Whether the issue is misogyny, racial bigotry, oppression of minorities, sexism,  sexual harassment of women, treating people within our nation with inequity, or engaging in favoritism especially as it relates to the wealthy and the poor, Reclaiming Jesus has a great deal to say without ever discussing politics or policy, while focusing on the immorality of such acts. 

Morality should be the focus of the modern-day church, but sadly due to the message of Christ being subsumed by politics, at the hands of leaders in the White Evangelicalism movement, people outside the church rightly look upon us as hypocrites.

Despite the plethora of ways we have lost credibility with those outside of the faith community, I provide the following as an example of how the modern-day Church has lost Her way due to this politicization of the gospel.

Pew Research released a poll yesterday reflecting the views of Americans regarding the acceptance of refugees from war-torn countries into our nation. The results are salient.

Currently, our nation is on a course to accept the lowest number of refugees from these countries due to the policies of Mr. Trump. According to Pew:

Roughly half of Americans (51%) say the U.S. has a responsibility to accept refugees into the country, while 43% say it does not, the national survey found. That is changed only slightly from February of last year.”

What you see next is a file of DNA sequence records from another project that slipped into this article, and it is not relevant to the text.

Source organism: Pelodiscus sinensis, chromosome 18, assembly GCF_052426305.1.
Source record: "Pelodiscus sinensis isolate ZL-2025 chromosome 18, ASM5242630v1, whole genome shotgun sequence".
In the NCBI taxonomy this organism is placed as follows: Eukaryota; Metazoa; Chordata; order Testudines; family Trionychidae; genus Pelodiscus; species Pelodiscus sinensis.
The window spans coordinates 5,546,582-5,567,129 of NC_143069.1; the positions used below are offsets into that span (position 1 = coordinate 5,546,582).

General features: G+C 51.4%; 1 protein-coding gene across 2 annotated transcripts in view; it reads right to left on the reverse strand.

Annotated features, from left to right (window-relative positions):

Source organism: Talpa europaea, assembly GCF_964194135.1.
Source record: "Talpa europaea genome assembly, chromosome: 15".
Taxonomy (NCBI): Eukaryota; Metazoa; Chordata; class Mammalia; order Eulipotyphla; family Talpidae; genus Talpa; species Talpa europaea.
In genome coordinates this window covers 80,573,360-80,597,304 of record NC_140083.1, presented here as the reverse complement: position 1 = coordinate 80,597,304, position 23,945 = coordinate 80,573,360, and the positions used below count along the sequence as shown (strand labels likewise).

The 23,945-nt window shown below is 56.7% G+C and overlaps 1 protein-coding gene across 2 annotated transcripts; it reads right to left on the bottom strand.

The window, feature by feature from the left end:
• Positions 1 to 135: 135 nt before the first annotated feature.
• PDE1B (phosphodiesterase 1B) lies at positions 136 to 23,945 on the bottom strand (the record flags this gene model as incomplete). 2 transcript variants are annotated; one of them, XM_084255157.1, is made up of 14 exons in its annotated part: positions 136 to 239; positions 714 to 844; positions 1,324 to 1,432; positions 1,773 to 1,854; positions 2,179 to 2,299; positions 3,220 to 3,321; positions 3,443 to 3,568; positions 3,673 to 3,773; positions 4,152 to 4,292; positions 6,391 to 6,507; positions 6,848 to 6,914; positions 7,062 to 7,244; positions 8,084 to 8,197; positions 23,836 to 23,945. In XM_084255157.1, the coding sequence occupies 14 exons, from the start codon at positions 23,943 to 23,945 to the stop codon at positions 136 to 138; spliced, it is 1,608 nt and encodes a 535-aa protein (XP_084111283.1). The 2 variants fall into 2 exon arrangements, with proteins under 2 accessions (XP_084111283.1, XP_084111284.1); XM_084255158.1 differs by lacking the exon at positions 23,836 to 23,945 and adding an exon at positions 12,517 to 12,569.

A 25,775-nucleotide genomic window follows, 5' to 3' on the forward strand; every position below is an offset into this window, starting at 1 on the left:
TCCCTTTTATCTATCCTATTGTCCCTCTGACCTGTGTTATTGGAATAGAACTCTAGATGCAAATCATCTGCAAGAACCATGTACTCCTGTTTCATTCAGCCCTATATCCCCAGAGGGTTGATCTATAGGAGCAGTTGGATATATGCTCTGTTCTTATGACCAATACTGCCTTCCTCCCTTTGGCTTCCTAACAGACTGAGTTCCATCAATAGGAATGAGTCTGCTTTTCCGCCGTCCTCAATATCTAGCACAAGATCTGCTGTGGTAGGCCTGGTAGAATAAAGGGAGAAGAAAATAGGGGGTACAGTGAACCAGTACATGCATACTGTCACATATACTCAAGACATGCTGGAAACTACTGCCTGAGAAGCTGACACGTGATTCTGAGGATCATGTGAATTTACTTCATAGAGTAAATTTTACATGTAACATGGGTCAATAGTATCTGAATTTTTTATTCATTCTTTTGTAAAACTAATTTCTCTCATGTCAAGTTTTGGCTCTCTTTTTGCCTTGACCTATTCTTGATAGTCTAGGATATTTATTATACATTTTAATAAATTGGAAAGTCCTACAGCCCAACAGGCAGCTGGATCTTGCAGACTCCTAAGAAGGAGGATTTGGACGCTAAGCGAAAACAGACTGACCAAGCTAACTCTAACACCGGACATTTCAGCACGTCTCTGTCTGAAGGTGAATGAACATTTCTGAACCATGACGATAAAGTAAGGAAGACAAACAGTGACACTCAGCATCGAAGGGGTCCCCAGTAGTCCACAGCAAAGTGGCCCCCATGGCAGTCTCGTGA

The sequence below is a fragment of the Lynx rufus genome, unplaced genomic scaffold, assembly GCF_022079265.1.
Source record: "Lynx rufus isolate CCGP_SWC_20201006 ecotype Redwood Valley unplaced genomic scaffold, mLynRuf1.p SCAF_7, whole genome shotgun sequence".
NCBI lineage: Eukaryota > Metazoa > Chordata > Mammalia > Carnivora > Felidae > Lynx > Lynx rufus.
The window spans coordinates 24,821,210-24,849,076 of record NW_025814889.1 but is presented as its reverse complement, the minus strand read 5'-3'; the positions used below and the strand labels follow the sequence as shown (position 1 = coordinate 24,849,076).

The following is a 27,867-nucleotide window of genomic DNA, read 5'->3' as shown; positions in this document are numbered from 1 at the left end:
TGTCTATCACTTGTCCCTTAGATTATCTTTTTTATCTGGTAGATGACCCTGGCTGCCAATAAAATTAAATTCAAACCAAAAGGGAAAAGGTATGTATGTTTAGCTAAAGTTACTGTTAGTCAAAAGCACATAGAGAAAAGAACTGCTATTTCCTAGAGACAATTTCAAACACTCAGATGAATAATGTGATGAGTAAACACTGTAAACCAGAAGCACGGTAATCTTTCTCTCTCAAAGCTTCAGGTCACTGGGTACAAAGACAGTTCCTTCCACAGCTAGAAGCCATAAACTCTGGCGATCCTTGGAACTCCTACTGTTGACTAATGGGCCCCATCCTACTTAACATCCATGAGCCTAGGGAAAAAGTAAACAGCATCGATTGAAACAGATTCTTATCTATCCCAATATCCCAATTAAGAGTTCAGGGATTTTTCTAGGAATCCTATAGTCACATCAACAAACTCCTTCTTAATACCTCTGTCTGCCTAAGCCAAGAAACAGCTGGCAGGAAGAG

Pew reports that little change has occurred among Democrats or Republicans regarding the immigration issues confronting our nation since Mr. Trump was elected to the Oval Office, but there is a caveat:

“By more than two-to-one (68% to 25%), white evangelical Protestants say the U.S. does not have a responsibility to accept refugees.”

Lest you miss the point here: More White Evangelicals than citizens in our country believe the United States holds no responsibility to accept refugees from nations dealing with war, strife, famine, or a host of other issues.

In other words, the modern-day Church is complicit in this one act of immorality, and immorality is precisely the best characterization of this phenomenon.

Those from the faith community, in fact, should be leading the charge of the immorality of leaving these poor people to suffer. And yet, we are not, this despite the Christ of Scriptures making clear the following in Matthew 25:35:

“For I was hungry, and you fed me. I was thirsty, and you gave me a drink. I was a stranger, and you invited me into your home.”

The Christ of the Scriptures then concludes the lesson in verse forty of the same Book and Chapter (Matthew 25:40) when He says:

And the King will answer them, ‘Truly, I say to you, as you did it to one of the least of these my brothers, you did it to me.”

The lesson is clear: We of faith, should be living our lives in such a manner that those outside of the faith community see Christ in our behavior.

This cannot be done as long as we blindly support Mr. Trump and his immoral agenda while lacking empathy for our fellow man. 

Otherwise, those outside of our faith community see  no difference when it comes to our behavior and that of the world.

Does this bother you as a Believer? If not; it should.